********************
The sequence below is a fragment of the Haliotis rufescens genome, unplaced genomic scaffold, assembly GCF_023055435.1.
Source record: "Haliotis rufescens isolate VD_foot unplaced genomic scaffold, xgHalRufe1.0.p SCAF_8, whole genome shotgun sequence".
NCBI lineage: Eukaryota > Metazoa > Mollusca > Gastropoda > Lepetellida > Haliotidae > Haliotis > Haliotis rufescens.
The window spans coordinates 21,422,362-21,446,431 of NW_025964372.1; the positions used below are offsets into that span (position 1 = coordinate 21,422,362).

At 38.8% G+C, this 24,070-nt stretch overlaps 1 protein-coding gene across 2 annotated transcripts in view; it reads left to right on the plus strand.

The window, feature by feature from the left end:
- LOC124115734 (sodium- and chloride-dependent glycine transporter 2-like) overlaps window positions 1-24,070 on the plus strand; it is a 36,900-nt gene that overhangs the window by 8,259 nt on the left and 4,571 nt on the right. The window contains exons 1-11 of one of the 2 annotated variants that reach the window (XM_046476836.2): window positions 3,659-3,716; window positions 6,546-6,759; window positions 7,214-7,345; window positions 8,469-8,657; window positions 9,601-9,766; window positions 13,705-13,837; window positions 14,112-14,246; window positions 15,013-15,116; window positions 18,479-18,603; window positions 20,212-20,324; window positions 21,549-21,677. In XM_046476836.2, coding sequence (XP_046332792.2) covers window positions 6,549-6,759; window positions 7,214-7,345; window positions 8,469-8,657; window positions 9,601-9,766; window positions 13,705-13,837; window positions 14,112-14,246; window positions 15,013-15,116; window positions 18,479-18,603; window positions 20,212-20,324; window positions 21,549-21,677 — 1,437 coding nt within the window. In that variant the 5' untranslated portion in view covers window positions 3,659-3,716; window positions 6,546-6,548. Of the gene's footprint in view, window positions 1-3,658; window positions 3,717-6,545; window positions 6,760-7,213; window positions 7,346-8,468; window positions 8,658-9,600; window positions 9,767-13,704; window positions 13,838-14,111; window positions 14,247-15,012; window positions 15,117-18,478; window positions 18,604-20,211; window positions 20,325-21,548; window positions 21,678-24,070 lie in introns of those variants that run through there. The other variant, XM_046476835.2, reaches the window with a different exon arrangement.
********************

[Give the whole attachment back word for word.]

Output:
The sequence below is a fragment of the Haliotis rufescens genome, unplaced genomic scaffold, assembly GCF_023055435.1.
Source record: "Haliotis rufescens isolate VD_foot unplaced genomic scaffold, xgHalRufe1.0.p SCAF_8, whole genome shotgun sequence".
NCBI lineage: Eukaryota > Metazoa > Mollusca > Gastropoda > Lepetellida > Haliotidae > Haliotis > Haliotis rufescens.
The window spans coordinates 21,422,362-21,446,431 of NW_025964372.1; the positions used below are offsets into that span (position 1 = coordinate 21,422,362).

At 38.8% G+C, this 24,070-nt stretch overlaps 1 protein-coding gene across 2 annotated transcripts in view; it reads left to right on the plus strand.

The window, feature by feature from the left end:
- LOC124115734 (sodium- and chloride-dependent glycine transporter 2-like) overlaps window positions 1-24,070 on the plus strand; it is a 36,900-nt gene that overhangs the window by 8,259 nt on the left and 4,571 nt on the right. The window contains exons 1-11 of one of the 2 annotated variants that reach the window (XM_046476836.2): window positions 3,659-3,716; window positions 6,546-6,759; window positions 7,214-7,345; window positions 8,469-8,657; window positions 9,601-9,766; window positions 13,705-13,837; window positions 14,112-14,246; window positions 15,013-15,116; window positions 18,479-18,603; window positions 20,212-20,324; window positions 21,549-21,677. In XM_046476836.2, coding sequence (XP_046332792.2) covers window positions 6,549-6,759; window positions 7,214-7,345; window positions 8,469-8,657; window positions 9,601-9,766; window positions 13,705-13,837; window positions 14,112-14,246; window positions 15,013-15,116; window positions 18,479-18,603; window positions 20,212-20,324; window positions 21,549-21,677 — 1,437 coding nt within the window. In that variant the 5' untranslated portion in view covers window positions 3,659-3,716; window positions 6,546-6,548. Of the gene's footprint in view, window positions 1-3,658; window positions 3,717-6,545; window positions 6,760-7,213; window positions 7,346-8,468; window positions 8,658-9,600; window positions 9,767-13,704; window positions 13,838-14,111; window positions 14,247-15,012; window positions 15,117-18,478; window positions 18,604-20,211; window positions 20,325-21,548; window positions 21,678-24,070 lie in introns of those variants that run through there. The other variant, XM_046476835.2, reaches the window with a different exon arrangement.